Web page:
MEA members working closely with GOP senators on fixes to health insurance law

MEA members and their UniServ Directors are working hard at the local level to make much-needed fixes to state health insurance laws affecting school employees, and along the way are demonstrating that local lobbying and advocacy pays off.

One recent example is in the Hillsdale-Lenawee Coordinating Council, where MEA UniServ Director Mary Halley and local association members met with Sen. Bruce Caswell, R-Hillsdale, about health care issues.

The state Senate Reforms, Restructuring and Reinventing Committee this week passed five bills that would fix problems with the state’s law that limits the amount school districts can pay toward employees’ health coverage. The bills came as a direct result of MEA members and staff, school management groups and municipal leaders’ outreach efforts to their local state senators.

Public Act 152 of 2011 limits the total amount a school district can pay for health insurance premiums to $5,500 multiplied by the number of employees receiving individual coverage, $11,000 times the number of employees with coverage for themselves and their spouses, and $15,000 multiplied by the number of employees with coverage for themselves and their families.

As an alternative to what’s known as the “hard cap,” school districts can instead elect to pay no more than 80 percent of employees’ total health care premiums, provided their school boards choose to do so by a two-thirds’ annual vote.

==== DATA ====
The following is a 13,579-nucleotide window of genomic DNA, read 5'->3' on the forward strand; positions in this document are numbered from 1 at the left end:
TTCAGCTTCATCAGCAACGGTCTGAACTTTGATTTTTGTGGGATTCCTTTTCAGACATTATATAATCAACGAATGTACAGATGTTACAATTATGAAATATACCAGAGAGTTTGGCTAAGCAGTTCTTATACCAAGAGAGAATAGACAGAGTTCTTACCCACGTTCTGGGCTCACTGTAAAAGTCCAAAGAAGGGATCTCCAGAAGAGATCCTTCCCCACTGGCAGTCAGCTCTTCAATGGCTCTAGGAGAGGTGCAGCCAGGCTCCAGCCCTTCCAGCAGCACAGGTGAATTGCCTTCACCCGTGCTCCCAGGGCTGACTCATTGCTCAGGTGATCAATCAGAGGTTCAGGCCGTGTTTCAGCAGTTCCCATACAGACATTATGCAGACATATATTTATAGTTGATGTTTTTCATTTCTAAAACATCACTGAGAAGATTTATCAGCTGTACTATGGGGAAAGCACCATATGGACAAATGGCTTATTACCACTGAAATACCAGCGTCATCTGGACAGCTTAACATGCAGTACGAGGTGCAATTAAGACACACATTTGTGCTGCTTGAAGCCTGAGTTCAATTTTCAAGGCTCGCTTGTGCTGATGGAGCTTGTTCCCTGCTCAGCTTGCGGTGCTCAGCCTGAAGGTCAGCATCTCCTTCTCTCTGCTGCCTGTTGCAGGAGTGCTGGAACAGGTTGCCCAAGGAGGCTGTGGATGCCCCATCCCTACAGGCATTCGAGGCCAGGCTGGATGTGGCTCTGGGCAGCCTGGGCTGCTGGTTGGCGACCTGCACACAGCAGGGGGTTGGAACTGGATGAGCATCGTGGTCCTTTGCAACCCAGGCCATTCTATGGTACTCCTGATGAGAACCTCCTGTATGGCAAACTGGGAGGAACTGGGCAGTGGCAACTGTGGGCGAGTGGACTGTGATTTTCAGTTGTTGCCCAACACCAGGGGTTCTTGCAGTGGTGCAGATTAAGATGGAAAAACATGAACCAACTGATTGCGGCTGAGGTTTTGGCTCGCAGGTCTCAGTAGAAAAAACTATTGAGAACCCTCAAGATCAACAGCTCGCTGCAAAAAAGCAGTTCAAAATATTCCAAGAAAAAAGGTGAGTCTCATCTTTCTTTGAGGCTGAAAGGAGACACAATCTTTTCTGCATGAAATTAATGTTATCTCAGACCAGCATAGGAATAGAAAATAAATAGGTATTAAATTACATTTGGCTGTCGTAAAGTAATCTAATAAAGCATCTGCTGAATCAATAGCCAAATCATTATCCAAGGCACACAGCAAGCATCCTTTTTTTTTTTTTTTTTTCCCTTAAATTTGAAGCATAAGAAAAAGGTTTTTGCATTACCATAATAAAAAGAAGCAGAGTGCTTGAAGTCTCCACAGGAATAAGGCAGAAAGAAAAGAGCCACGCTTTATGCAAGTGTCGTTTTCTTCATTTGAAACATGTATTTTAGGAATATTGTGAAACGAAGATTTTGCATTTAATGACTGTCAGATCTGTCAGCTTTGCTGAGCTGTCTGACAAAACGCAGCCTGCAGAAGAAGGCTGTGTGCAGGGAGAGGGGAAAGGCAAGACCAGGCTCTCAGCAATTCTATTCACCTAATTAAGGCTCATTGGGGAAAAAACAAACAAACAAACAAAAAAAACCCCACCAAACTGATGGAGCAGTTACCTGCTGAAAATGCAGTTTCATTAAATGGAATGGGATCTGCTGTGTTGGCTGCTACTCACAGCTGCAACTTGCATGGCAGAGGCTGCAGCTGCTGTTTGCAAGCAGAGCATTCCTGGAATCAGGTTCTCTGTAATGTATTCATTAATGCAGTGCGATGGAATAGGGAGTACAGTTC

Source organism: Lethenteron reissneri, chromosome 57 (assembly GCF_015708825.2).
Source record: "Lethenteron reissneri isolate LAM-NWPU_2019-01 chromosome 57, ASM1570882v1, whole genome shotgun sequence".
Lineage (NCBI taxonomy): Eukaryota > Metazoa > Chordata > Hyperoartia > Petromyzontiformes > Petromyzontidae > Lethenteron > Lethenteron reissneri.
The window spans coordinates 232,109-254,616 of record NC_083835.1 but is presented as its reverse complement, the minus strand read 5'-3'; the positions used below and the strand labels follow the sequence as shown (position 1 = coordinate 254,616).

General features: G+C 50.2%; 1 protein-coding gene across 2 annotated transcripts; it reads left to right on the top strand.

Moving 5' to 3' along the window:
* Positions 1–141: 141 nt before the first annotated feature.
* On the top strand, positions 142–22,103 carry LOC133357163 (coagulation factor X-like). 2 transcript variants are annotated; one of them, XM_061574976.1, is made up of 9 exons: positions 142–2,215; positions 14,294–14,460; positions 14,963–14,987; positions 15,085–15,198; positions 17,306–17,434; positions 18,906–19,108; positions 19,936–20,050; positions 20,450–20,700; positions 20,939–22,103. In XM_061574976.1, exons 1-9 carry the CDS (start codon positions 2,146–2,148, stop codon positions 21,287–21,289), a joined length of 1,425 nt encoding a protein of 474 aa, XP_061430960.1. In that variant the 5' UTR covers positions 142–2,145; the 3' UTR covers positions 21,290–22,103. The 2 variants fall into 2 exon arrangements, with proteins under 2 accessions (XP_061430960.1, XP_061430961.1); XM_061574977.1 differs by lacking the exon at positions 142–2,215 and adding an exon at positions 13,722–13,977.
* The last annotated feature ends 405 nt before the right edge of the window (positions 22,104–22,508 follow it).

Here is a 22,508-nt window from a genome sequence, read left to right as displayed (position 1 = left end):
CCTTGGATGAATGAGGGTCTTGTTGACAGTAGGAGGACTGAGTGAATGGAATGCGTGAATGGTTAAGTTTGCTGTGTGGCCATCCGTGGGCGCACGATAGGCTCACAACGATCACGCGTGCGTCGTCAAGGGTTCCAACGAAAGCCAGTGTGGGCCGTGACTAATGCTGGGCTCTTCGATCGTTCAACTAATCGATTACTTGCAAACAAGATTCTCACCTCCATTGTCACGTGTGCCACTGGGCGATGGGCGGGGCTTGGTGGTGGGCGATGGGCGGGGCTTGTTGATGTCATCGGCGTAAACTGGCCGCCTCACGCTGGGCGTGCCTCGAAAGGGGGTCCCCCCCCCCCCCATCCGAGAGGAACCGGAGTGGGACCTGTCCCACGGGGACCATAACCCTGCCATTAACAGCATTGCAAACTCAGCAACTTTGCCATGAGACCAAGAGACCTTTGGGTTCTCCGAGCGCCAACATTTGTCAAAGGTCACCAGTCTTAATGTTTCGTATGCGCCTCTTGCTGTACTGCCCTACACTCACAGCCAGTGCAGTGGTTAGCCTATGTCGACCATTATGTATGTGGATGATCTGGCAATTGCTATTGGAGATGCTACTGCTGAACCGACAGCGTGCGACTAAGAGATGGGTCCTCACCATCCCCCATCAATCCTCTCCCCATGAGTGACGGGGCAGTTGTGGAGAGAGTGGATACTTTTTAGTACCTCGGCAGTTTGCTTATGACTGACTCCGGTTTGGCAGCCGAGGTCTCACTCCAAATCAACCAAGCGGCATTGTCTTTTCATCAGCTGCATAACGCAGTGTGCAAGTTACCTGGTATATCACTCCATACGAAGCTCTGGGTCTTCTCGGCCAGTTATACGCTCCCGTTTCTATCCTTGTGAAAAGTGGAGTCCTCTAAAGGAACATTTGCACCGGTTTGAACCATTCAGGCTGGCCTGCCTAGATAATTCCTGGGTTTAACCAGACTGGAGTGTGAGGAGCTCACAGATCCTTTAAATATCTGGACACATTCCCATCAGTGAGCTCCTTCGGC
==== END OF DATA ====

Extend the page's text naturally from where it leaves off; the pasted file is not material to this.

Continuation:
A number of problems have surfaced with the law since it took effect, due to in part to ambiguities in the original wording. Senate Bills 541-545 would clear up much of the confusion.

  • Senate Bill 541, introduced by Sen. David Robertson, R-Grand Blanc Township, would disallow a schools district’s contributions toward retiree health care from being counted toward the cap on total health care premiums. The state Department of Treasury currently interprets the law as requiring retiree health care costs to be counted toward districts’ limits.
  • Senate Bill 542, introduced by Caswell, clarifies that employees with a single dependent constitute a family, not a couple, thus raising the amount districts are allowed to pay toward their health care. The bill also raises the member-spouse cap to $13,455, and allows that amount to be adjusted each year. Finally, Senate Bill 542 mandates that cash-in-lieu payments to employees who decline coverage not be counted toward a district’s cap.
  • Senate Bill 543, introduced by Sen. Mike Nofs, R-Battle Creek, would require school boards to hold their votes on whether to go with a hard cap or 80/20 split before the start of their districts’ health plan year. As is stands, many school boards hold these votes in the summer, prior to the start of the new fiscal year — when few are paying attention. Holding the vote before the beginning of a medical plan year could help ensure more school employees are tuned in to the process and have the opportunity to provide their input.
  • Senate Bill 544, introduced by Sen. Tom Casperson, R-Escanaba, and Senate Bill 545, introduced by Sen. Mark Jansen, R-Gaines Township, would make small technical changes to the law to ensure it would be consistent with Senate Bills 541-543.

MEA commends Sens. Casperson, Caswell, Jansen, Nofs and Robertson for working with school employees to make these necessary changes, and urges the full Senate and House to swiftly enact Senate Bills 541-545.